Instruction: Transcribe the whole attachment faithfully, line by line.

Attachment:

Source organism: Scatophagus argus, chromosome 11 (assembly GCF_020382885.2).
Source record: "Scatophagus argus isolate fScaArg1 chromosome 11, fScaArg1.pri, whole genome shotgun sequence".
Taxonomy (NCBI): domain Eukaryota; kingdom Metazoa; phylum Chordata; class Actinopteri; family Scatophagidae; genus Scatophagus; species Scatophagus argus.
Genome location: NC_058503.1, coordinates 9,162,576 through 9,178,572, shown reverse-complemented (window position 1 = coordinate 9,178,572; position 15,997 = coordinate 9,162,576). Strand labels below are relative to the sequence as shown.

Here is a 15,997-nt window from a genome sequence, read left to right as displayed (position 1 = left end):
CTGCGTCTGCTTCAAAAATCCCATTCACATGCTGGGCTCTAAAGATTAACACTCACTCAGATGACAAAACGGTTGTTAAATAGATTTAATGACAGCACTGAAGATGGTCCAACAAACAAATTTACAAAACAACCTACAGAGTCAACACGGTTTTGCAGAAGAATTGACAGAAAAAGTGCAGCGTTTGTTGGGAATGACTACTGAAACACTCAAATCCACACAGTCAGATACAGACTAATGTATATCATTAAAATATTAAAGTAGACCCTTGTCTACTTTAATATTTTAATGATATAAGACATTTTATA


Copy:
Source organism: Scatophagus argus, chromosome 11 (assembly GCF_020382885.2).
Source record: "Scatophagus argus isolate fScaArg1 chromosome 11, fScaArg1.pri, whole genome shotgun sequence".
Taxonomy (NCBI): domain Eukaryota; kingdom Metazoa; phylum Chordata; class Actinopteri; family Scatophagidae; genus Scatophagus; species Scatophagus argus.
Genome location: NC_058503.1, coordinates 9,162,576 through 9,178,572, shown reverse-complemented (window position 1 = coordinate 9,178,572; position 15,997 = coordinate 9,162,576). Strand labels below are relative to the sequence as shown.

Here is a 15,997-nt window from a genome sequence, read left to right as displayed (position 1 = left end):
CTGCGTCTGCTTCAAAAATCCCATTCACATGCTGGGCTCTAAAGATTAACACTCACTCAGATGACAAAACGGTTGTTAAATAGATTTAATGACAGCACTGAAGATGGTCCAACAAACAAATTTACAAAACAACCTACAGAGTCAACACGGTTTTGCAGAAGAATTGACAGAAAAAGTGCAGCGTTTGTTGGGAATGACTACTGAAACACTCAAATCCACACAGTCAGATACAGACTAATGTATATCATTAAAATATTAAAGTAGACCCTTGTCTACTTTAATATTTTAATGATATAAGACATTTTATA